Who invented sunscreen?

Indispensable during past heat waves: sunscreen. Eric de Kruijk dives into the fascinating science behind this preventative.

Also this summer vacation, there was another product that I used almost every day with great dedication and in great amounts: sunscreen. Or actually we should say “anti-sunscreen”, but since that’s not a language column, I’ll leave it at that. I discovered that there was something special hidden in such a cream when I accidentally applied a thick layer of body lotion. That night I slept with a red head and painfully burned skin.

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glacier cream

Our skin does not burn from the perceived heat of the sun, but from ultraviolet rays. The short wavelengths of this radiation are outside the spectrum of what can be seen with the naked eye. But this invisible radiation can, in addition to painful burns, cause significant DNA damage, which in the long run increases the risk of developing tumors.

For centuries, people have used a powder, oil, or herbal mixture to prevent skin staining. Not because of health, but mainly because dull skin was “among the wealthy”. After several scientists showed that UV rays could cause cancer around 1880, the search for better protection slowly began. Numerous inventors created ointments, but the main basis for the current sunscreen was laid by a young chemistry student and mountaineer Franz Greiter.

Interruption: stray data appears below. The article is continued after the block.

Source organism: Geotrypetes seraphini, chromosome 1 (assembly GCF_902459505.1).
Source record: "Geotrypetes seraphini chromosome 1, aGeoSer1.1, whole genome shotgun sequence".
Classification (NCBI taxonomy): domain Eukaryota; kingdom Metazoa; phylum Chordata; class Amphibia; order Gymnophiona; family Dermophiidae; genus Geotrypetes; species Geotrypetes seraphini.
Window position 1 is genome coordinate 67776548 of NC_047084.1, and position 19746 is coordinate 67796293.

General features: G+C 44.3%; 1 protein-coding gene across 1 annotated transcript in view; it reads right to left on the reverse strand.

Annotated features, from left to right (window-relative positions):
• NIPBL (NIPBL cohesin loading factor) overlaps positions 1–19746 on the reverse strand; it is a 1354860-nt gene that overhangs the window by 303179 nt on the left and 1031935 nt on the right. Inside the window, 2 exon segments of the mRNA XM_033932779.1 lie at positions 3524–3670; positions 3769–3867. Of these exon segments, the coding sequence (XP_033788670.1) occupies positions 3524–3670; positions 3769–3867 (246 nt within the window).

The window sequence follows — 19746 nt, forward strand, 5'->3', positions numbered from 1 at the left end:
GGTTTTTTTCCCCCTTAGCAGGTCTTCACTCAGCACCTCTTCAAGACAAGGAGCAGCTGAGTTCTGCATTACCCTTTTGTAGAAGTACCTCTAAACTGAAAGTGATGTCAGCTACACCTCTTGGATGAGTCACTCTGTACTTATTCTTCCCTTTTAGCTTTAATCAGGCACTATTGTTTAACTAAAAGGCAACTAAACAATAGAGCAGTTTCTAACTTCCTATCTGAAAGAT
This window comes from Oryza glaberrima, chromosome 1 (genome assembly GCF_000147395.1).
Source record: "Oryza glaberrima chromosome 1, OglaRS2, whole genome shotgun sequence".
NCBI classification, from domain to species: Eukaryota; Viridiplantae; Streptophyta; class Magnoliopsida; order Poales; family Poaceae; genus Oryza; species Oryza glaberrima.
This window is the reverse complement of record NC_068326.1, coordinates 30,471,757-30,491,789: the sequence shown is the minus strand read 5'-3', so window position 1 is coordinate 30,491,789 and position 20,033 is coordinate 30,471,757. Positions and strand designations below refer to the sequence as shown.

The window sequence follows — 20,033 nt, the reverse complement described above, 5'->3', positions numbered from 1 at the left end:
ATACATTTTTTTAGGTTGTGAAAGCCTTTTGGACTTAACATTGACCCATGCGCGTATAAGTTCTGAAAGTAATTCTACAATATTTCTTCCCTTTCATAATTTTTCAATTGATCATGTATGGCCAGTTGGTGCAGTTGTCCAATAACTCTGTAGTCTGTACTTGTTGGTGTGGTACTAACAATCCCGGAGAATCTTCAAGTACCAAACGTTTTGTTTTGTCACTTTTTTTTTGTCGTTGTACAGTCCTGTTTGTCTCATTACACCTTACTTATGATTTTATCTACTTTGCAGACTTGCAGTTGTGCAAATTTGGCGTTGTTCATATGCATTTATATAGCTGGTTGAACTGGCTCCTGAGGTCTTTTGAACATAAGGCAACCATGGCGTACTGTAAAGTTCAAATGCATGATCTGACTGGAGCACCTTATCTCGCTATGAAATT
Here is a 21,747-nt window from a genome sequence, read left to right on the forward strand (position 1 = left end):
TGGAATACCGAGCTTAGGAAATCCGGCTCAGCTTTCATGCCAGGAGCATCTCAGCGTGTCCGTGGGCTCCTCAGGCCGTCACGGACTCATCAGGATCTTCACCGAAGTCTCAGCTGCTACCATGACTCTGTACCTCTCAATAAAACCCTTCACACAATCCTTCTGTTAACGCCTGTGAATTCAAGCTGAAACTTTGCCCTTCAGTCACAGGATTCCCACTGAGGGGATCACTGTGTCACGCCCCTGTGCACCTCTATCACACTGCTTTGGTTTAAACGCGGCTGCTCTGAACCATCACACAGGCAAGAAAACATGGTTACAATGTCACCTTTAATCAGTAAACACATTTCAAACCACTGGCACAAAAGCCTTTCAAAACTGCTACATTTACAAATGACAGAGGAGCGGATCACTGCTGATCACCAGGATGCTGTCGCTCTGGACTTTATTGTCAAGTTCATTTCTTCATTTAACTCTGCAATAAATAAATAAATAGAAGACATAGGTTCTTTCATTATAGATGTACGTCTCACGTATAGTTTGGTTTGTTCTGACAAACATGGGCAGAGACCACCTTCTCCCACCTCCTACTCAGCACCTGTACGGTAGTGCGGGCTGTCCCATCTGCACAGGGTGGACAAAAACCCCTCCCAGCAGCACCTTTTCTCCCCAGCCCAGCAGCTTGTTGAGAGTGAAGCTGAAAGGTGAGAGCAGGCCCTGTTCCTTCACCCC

In 1938, Greater climbed Mount Pease Bowen on the border between Austria and Switzerland, after which he returned home with burning skin so painful that he saw his scientific task as working on a good protective ointment. It took a few hot summers before the first modern commercial sunscreen was launched in 1946: Gletscher Crème.

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white fog

Sunscreen contains two different types of molecules that provide a protective effect. First, a mixture of organic molecules, such as avobenzone and homosalates, is needed that absorbs a lot of UV light and converts it into a less harmful form of energy: heat. Creams that absorb the entire UV spectrum contain a wide mix of these molecules because each type is suitable for a specific wavelength. For example, avobenzone absorbs mainly UV-B (longer wavelength) and homosalate mainly absorbs UV-B (shorter wavelength).

“You can see the absorption effect of sunscreen with your own eyes”

In addition to these organic molecules, many creams also contain inorganic molecules that act as UV filters. Most often these are zinc oxide and titanium. These substances remain on the skin and partially convert ultraviolet rays into heat, but also partially reflect the radiation, so that it does not reach the skin at all. However, what many consider the disadvantage is that it leaves a white film on the skin. The solution was that chemists reduced the zinc and titanium particles into nanoparticles (smaller than 200 nanometers). In this way, UV filters hardly leave a white layer. There are currently increasing indications that these nanoparticles are harmful to coral reefs and other marine life. So maybe we should take a little white haze for granted after all.

If you want to see the effect of absorbing sunscreen with your eyes, you should take a picture of your skin with a special UV camera. (I suppose, of course, that KIJK readers always have such a device at home.) The result is amazing. Since the filters in the cream mainly absorb ultraviolet light, well-lubricated skin will look on the ultraviolet image as if it were completely painted black. A photoshoot is also a good idea if you’re in doubt about whether you’ve covered yourself with sunscreen or body lotion.

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This column is also found in It’s 9/2022.


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